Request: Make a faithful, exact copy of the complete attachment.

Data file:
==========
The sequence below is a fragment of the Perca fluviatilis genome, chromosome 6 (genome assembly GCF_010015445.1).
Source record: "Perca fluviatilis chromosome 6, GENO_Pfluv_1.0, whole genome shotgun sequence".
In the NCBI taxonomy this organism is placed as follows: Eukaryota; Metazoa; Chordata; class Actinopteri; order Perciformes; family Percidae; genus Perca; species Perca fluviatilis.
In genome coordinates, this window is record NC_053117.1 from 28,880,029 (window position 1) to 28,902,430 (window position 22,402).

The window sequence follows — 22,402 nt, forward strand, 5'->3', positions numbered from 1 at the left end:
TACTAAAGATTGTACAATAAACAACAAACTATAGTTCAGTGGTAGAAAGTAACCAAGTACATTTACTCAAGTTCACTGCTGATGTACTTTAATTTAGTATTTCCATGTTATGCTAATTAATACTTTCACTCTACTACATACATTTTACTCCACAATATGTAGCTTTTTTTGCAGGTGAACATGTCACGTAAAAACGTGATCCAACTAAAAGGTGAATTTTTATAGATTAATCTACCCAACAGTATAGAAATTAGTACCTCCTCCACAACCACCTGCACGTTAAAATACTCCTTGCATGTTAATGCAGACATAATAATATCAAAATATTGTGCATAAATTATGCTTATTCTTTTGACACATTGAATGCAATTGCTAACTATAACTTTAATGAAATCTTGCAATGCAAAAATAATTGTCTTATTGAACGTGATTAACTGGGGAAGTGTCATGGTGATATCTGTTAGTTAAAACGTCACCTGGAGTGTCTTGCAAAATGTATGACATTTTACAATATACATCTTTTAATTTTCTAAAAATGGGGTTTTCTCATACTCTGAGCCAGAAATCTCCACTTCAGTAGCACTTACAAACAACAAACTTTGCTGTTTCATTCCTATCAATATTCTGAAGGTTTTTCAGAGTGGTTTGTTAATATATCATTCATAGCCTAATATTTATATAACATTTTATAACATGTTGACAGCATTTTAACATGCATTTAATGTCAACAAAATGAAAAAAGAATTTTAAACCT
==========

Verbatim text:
The sequence below is a fragment of the Perca fluviatilis genome, chromosome 6 (genome assembly GCF_010015445.1).
Source record: "Perca fluviatilis chromosome 6, GENO_Pfluv_1.0, whole genome shotgun sequence".
In the NCBI taxonomy this organism is placed as follows: Eukaryota; Metazoa; Chordata; class Actinopteri; order Perciformes; family Percidae; genus Perca; species Perca fluviatilis.
In genome coordinates, this window is record NC_053117.1 from 28,880,029 (window position 1) to 28,902,430 (window position 22,402).

The window sequence follows — 22,402 nt, forward strand, 5'->3', positions numbered from 1 at the left end:
TACTAAAGATTGTACAATAAACAACAAACTATAGTTCAGTGGTAGAAAGTAACCAAGTACATTTACTCAAGTTCACTGCTGATGTACTTTAATTTAGTATTTCCATGTTATGCTAATTAATACTTTCACTCTACTACATACATTTTACTCCACAATATGTAGCTTTTTTTGCAGGTGAACATGTCACGTAAAAACGTGATCCAACTAAAAGGTGAATTTTTATAGATTAATCTACCCAACAGTATAGAAATTAGTACCTCCTCCACAACCACCTGCACGTTAAAATACTCCTTGCATGTTAATGCAGACATAATAATATCAAAATATTGTGCATAAATTATGCTTATTCTTTTGACACATTGAATGCAATTGCTAACTATAACTTTAATGAAATCTTGCAATGCAAAAATAATTGTCTTATTGAACGTGATTAACTGGGGAAGTGTCATGGTGATATCTGTTAGTTAAAACGTCACCTGGAGTGTCTTGCAAAATGTATGACATTTTACAATATACATCTTTTAATTTTCTAAAAATGGGGTTTTCTCATACTCTGAGCCAGAAATCTCCACTTCAGTAGCACTTACAAACAACAAACTTTGCTGTTTCATTCCTATCAATATTCTGAAGGTTTTTCAGAGTGGTTTGTTAATATATCATTCATAGCCTAATATTTATATAACATTTTATAACATGTTGACAGCATTTTAACATGCATTTAATGTCAACAAAATGAAAAAAGAATTTTAAACCT